The Power of Language
11 Oct 2016

Teachers have the potential to shape lives. It is hard to know specifically which words or comments or stories or lessons are affecting our charges, but they do. Sometimes we sense our influence, and sometimes a student will return years later, as an adult, to tell us so, but more often, I imagine, the effect takes hold but remains (sadly) untold and unacknowledged.

As a young lad, I was a shy in class, one who did not often volunteer comments. My Senior English teacher (at the Pingry School in New Jersey) was Dr. Herbert Hahn, a jowly old man who wore wire-rimmed spectacles and spoke in a low, unhurried monotone. But we students respected him as a scholar and revered him as a teacher. To us, he knew everything: his knowledge was encyclopedic. He was someone the students really wanted to please and worked hard to impress.

One morning, when I was a high school senior, the class was discussing Maxwell Anderson’s Winterset. While I can no longer remember exactly what I said, it was something about the psychological interaction between two of the characters. Immediately after I spoke, Dr. Hahn responded by saying––for all to hear: “I like you!” His response, of course, was coded language to identify and mark––for my peers and me––something insightful. Everyone in that classroom understood that what appeared to be such a personal response was actually a rare moment of positive, public recognition and reinforcement for a special effort. I felt enormously rewarded.

Little did I realize at the time that that moment would have such a long-lasting effect. But it became a point of reference, the benchmark that I have always tried to replicate in dealing with literature ever since. That was fifty-odd years ago. Dr. Hahn never knew that those three words catapulted me––to a Ph.D. and a career as an English teacher!

Years later, when asked, “What do you think happens after death?” Dr. Hahn responded, obliquely, “I don’t know. What I do know is that a flower will grow from my grave.”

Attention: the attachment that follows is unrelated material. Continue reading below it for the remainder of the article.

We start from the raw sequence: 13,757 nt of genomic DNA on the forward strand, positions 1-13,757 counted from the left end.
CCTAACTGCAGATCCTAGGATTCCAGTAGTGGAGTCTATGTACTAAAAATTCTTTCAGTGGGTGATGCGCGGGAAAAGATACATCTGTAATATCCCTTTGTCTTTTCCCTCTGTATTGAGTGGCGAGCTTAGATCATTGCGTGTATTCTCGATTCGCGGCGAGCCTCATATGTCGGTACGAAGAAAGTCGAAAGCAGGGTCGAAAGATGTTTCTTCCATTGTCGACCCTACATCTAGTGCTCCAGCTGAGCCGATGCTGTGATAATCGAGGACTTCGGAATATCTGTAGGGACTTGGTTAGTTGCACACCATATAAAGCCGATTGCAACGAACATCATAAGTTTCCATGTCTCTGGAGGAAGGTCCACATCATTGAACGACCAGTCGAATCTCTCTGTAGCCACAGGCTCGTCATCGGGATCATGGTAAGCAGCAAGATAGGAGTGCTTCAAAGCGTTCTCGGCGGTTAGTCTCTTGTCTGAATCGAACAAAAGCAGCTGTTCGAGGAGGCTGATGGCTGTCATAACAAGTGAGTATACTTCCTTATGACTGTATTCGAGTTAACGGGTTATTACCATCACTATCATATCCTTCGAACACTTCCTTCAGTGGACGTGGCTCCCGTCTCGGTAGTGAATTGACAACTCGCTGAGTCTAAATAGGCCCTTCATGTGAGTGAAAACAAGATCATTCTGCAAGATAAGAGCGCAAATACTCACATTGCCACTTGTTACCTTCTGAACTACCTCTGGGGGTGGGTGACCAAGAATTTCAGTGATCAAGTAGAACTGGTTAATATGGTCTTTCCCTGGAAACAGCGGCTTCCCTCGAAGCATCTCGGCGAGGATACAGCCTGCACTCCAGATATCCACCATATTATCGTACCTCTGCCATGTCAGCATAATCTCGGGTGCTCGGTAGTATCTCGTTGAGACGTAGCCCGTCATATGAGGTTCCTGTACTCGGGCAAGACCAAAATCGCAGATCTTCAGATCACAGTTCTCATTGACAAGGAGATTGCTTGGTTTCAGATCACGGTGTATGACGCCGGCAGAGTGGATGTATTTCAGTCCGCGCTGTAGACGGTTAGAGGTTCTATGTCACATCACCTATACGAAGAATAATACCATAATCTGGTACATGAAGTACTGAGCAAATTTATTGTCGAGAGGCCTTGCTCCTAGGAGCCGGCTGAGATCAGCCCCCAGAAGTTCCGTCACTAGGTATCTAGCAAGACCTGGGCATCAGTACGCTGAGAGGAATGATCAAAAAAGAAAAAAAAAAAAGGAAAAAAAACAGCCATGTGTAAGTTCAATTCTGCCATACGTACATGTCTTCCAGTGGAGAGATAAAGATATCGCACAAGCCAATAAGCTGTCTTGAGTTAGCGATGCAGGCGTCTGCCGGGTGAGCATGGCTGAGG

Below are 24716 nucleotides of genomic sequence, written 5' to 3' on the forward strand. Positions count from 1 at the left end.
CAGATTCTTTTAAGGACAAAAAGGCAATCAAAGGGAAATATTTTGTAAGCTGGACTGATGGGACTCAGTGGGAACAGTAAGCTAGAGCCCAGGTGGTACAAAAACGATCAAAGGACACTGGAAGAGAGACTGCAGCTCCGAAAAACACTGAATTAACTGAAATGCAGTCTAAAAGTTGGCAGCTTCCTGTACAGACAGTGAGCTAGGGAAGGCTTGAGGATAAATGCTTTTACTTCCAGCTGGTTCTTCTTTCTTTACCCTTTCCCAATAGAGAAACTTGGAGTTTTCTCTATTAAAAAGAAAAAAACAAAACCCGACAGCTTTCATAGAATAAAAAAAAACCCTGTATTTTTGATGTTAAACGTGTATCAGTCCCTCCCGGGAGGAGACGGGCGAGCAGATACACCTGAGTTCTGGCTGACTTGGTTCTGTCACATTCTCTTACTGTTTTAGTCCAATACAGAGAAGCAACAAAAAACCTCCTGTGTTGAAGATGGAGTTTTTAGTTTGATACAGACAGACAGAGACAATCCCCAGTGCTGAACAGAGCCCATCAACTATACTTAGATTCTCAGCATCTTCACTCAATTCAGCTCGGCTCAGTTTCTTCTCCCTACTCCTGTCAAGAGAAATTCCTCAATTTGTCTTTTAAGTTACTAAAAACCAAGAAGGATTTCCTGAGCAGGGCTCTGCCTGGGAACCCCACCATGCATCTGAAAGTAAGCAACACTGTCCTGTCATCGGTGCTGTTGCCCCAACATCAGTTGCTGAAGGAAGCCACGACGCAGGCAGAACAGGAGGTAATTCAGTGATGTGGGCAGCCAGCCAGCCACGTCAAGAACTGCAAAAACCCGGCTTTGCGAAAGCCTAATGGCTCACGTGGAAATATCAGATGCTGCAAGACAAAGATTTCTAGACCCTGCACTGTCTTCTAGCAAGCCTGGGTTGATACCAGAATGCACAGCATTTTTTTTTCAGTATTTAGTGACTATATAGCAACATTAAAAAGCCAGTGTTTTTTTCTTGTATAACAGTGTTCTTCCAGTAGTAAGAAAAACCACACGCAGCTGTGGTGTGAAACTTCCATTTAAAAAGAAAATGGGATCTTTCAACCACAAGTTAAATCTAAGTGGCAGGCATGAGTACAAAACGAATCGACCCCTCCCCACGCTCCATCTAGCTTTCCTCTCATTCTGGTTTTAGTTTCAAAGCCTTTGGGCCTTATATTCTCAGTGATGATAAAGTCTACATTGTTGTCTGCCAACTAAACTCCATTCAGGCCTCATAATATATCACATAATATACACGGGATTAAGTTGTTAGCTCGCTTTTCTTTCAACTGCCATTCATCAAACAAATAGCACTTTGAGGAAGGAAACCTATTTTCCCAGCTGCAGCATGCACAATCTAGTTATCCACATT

Teachers have tremendous power (and an awesome responsibility)––to instill confidence, to set directions, to teach perspective, and to share intellectual passions. The best teaching and learning often comes at unexpected moments. Our best experiences as learners should continually inform us as teachers.


Author

Dr. Jeffrey Fast

Dr. Jeffrey Fast has been a teacher and administrator in America’s leading independent schools for almost 40 years. After graduating from Oberlin College, he served in the Peace Corps in the Philippines teaching English at both secondary and collegiate levels. He received his MA in English Literature fromYork University in Toronto, then moved on to receive his PhD from the Shakespeare Institute, University of Birmingham, England. Upon his return to America, he took on both teaching and administrative positions at The Webb Schools in California, serving for 15 years as English department head, Dean of Students, Director of Curriculum, and Director of the Summer Studies Program. He also taught English to Japanese students at The Toin Gakuen School outside Yokohama in one of his sabbaticals. After Webb, Dr. Fast moved to Boston, and took on teaching and administrative positions at Belmont Hill School, serving as English department head, Director of Curriculum, and Form Head for the past 22 years. He currently teaches sections of 9th grade English, as well as several advanced English electives — Shakespeare, Faulkner and the Southern Tradition, Search For Faith, Literature of Social Reflection.

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